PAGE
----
Oil recovers ground amid skepticism over Iran deal

Oil recovers ground amid skepticism over Iran deal

Oil prices had a second consecutive session of increases this Thursday, due to low-priced purchases, good news about demand in the United States and skepticism about an agreement with Iran for its nuclear program.

(UN Secretary General asks to tax record profits of oil companies).

The price of a barrel of Brent from the North Sea for delivery in October gained 3.13% at $96.59 in London. While the barrel of West Texas Intermediate (WTI) for delivery in September rose 2.71% at $90.50 in New York.

“There was a correction for a week and a half and yesterday’s report (Wednesday, on US reserves, which showed a sharp drop in stocks) was the opportunity to start again,” said Stephen Schork, analyst and author of the Schork Report.

(This year there would be 5 increases in fuel prices).

Some traders bought as a barrel of WTI closed Tuesday at the lowest in nearly seven months, before the Russian invasion of Ukraine. US demand for crude soared nearly 9% in a week.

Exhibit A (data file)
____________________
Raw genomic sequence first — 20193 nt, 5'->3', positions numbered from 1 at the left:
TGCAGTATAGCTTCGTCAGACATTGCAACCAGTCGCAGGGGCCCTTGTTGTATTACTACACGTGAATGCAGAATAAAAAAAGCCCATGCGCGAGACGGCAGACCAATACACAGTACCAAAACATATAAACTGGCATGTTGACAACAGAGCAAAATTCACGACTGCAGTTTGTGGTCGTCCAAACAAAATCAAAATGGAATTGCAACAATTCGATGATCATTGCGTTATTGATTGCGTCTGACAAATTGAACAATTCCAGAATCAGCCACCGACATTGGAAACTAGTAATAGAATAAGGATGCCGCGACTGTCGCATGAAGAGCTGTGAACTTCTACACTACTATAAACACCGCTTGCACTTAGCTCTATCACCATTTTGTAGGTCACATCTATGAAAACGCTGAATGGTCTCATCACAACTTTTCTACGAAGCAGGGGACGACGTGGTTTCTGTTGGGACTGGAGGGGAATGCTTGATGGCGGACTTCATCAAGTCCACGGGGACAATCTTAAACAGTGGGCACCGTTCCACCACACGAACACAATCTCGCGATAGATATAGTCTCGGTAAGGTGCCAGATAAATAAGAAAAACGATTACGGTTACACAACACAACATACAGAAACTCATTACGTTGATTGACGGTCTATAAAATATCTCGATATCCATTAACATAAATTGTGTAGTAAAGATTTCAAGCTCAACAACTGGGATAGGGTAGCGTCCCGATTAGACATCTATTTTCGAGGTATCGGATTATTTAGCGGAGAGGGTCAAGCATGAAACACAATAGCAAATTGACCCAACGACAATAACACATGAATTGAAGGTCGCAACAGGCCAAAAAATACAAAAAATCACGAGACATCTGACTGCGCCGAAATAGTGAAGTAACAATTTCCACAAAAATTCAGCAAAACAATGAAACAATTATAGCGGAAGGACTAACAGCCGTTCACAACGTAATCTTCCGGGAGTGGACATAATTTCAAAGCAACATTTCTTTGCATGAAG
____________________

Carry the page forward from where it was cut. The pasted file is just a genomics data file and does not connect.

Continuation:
For Edward Moya, from Oanda, some robust macroeconomic indicators published this week “promoted optimism about an increase in the demand for crude oil.”

(Two former presidents of Reficar are sentenced to more than 5 years for corruption).

“The market had begun to integrate the possibility of an agreement” about Iran’s nuclear program “but the lack of new information made traders more skeptical,” TD Securities’ Bart Melek said in a note.

The European Union and the United States have been studying Iran’s response to the document sent by the EU since Tuesday. If an agreement is reached, if the sanctions on Iranian oil fall, the market would have a major producer back in the game and would increase the world supply of crude. “The next news” about these negotiations “will dictate the direction of oil prices,” concluded Stephen Schork.


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